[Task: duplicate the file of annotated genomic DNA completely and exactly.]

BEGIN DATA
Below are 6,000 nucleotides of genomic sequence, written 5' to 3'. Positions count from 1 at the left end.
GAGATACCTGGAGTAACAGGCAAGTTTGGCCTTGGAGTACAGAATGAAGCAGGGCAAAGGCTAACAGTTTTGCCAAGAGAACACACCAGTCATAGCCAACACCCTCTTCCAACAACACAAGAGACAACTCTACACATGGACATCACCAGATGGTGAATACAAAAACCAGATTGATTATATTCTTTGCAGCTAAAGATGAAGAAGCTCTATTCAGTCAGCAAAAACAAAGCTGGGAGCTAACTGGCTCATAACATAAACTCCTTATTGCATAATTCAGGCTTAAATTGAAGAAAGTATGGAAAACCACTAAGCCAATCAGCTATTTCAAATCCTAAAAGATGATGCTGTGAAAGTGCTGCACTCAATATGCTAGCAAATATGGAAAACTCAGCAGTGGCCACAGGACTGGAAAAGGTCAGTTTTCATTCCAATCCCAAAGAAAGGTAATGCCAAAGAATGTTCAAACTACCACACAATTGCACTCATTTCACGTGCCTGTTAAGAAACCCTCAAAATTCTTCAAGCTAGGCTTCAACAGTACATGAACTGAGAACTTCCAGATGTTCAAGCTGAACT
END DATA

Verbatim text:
Below are 6,000 nucleotides of genomic sequence, written 5' to 3'. Positions count from 1 at the left end.
GAGATACCTGGAGTAACAGGCAAGTTTGGCCTTGGAGTACAGAATGAAGCAGGGCAAAGGCTAACAGTTTTGCCAAGAGAACACACCAGTCATAGCCAACACCCTCTTCCAACAACACAAGAGACAACTCTACACATGGACATCACCAGATGGTGAATACAAAAACCAGATTGATTATATTCTTTGCAGCTAAAGATGAAGAAGCTCTATTCAGTCAGCAAAAACAAAGCTGGGAGCTAACTGGCTCATAACATAAACTCCTTATTGCATAATTCAGGCTTAAATTGAAGAAAGTATGGAAAACCACTAAGCCAATCAGCTATTTCAAATCCTAAAAGATGATGCTGTGAAAGTGCTGCACTCAATATGCTAGCAAATATGGAAAACTCAGCAGTGGCCACAGGACTGGAAAAGGTCAGTTTTCATTCCAATCCCAAAGAAAGGTAATGCCAAAGAATGTTCAAACTACCACACAATTGCACTCATTTCACGTGCCTGTTAAGAAACCCTCAAAATTCTTCAAGCTAGGCTTCAACAGTACATGAACTGAGAACTTCCAGATGTTCAAGCTGAACT